As I said in a previous blog, involvement in a religious community tends to reduce criminality among young men. But that depends on the religion. Here is an abstract (with my emphases) from a recent article:
Dirk Baier, “The Influence of Religiosity on Violent Behavior of Adolescents: A Comparison of Christian and Muslim Religiosity.” Journal of Interpersonal Violence 29, no. 1 (2014): 102-127.
“Different criminological theories assume that religiosity protects against violent behavior. Up to now, this assumption is tested empirically almost exclusively for the Christian religiosity. The study presented here questions whether such a relationship between religiosity and violent behavior could be found for Muslims, likewise. Using a German-wide representative school survey of 16,545 male students in the ninth grade, who belong either to a Christian or an Islamic denomination, it can be revealed that only for Christians a higher religiosity correlates with a lower rate of violent behavior. This influence of Christian religiosity can be explained by mainly control theory variables. For Muslims, there is no significant correlation between religiosity and violent behavior in a bivariate analysis. A multivariate analysis, however, reveals a suppression effect: Controlling for alcohol consumption, Muslim religiosity increases violent behavior. In addition, high religious Muslims agree more often to norms of masculinity and consume more often media violence, which are risk factors of violent behavior. Accordingly, it can be concluded that religiosity is not a violence-protecting factor in general; instead, a more differentiated view for separate religious groups is necessary.”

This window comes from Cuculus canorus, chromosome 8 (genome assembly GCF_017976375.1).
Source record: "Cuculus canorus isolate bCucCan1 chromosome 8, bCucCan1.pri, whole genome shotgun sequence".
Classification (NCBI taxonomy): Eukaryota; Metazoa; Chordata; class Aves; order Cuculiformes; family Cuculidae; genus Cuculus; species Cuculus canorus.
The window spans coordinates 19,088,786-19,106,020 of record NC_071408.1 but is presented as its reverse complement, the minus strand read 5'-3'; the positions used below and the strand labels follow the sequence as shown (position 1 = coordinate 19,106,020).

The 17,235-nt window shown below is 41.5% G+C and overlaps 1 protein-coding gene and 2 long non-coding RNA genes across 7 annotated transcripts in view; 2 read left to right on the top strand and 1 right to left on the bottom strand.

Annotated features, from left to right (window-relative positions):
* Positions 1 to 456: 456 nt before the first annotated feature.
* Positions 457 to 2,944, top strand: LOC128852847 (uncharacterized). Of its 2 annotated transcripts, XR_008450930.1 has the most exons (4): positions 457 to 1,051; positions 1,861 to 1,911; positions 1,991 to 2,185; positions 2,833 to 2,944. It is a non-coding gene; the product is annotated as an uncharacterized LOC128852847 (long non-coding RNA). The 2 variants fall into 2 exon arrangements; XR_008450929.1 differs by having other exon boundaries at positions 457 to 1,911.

Yes, it depends on the religion. There are very few Methodist or Amish terrorists. Methodism is a church of older women, but the Amish have big families and many teenagers – and little crime.